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Some Concerned Trump Administration May Open Central, South Coasts To New Oil and Gas Development


This week marks the 48th anniversary of one of the biggest environmental disasters in U.S. history, the 1969 Santa Barbara Channel oil spill.

It was an accident which help jump start the modern environmental movement.

After years of battles to limited new oil and gas development along the Central and South Coasts, and to improve safety measures on existing projects, the environmental community is worried.

Many people are concerned the Trump Administration may open the floodgates to new development.

Linda Krop is Chief Counsel for the Santa Barbara-based Environmental Defense Center, a longtime watchdog over oil and gas development in the region. While there are existing projects, it’s been decades since there have been major new projects in state and federal waters off the Central and South Coasts. 

Krop says now is the time to be wary. Freshman Democratic Congressman Salud Carbajal of Santa Barbara, representing the region’s 24th Congressional District, has made this his top priority.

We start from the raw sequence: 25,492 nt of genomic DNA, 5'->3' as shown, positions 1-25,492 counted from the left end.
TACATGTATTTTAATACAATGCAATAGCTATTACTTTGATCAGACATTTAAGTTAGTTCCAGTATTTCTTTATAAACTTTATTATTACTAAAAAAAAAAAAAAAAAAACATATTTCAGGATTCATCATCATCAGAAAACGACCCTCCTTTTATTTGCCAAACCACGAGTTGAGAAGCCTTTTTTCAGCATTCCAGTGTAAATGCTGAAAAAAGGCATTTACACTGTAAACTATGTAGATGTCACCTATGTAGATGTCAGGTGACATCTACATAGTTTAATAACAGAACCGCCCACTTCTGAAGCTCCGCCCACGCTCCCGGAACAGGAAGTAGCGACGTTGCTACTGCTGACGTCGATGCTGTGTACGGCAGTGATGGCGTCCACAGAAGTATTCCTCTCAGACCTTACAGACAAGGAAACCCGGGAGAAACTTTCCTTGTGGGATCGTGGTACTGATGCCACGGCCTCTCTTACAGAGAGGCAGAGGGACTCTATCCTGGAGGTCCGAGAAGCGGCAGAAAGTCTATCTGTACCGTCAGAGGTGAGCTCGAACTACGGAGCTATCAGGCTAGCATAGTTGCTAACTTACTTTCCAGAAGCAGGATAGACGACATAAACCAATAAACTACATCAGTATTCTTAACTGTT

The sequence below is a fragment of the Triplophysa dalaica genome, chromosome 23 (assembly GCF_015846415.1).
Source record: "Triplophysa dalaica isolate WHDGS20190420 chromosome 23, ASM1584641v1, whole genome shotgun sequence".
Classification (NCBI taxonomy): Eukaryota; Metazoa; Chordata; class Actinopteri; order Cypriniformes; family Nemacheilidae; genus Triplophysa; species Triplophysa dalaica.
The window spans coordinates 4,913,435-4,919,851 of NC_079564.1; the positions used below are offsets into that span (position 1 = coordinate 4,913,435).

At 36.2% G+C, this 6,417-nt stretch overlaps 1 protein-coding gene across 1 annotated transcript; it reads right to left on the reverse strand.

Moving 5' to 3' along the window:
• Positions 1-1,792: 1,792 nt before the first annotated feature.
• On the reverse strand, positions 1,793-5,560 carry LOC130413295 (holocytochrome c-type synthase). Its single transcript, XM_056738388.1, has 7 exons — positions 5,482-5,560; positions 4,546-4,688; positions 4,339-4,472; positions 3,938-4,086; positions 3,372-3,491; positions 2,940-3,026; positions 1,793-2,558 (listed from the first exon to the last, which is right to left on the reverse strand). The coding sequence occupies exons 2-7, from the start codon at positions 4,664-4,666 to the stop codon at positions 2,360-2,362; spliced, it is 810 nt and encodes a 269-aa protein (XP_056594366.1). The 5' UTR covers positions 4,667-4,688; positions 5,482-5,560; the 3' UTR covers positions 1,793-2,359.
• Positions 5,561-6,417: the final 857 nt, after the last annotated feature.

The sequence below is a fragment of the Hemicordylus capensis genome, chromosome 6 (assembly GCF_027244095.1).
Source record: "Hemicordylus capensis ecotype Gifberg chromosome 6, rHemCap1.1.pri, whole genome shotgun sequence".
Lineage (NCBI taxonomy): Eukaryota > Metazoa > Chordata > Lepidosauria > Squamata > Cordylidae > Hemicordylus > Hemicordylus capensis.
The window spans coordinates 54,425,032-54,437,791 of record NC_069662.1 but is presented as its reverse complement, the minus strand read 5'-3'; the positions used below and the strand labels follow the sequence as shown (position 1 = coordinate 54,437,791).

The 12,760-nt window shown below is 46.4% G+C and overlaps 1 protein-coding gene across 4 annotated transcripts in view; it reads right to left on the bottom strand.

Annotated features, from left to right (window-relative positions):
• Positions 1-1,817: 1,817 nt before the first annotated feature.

The first piece of legislation he’s authored is the California Clean Coast Act, which would permanently ban future offshore oil and gas leasing in federal waters off the state’s coastline.

Carbajal admits the bill faces an uphill battle, with a Republican controlled Congress and a President who is on the record as saying he wants to open more federal lands for development of resources.

Krop says the state has already tried to send the message to Washington, D.C. that it wants to protect its coastline from more oil and gas development, with the governor, the State Coastal Commission, and the State Lands Commission taking strong public stances after last November’s election.

She also says there’s no question the oil industry would be interested if they sensed the federal government would be interested in opening up more areas of our coastline to development. She thinks the community would rise up to fight it.

Krop says one bit of good news is that California’s federal waters aren’t in the current five year federal leasing program. She says if there was an effort to open those waters, it would trigger new reviews and hearings.

Additionally, Krop points out that concern isn’t just over new exploration, but over the possible expansion of existing facilities.

Lance Orozco has been News Director of KCLU since 2001, providing award-winning coverage of some of the biggest news events in the region, including the Thomas and Woolsey brush fires, the deadly Montecito debris flow, the Borderline Bar and Grill attack, and Ronald Reagan's funeral. 
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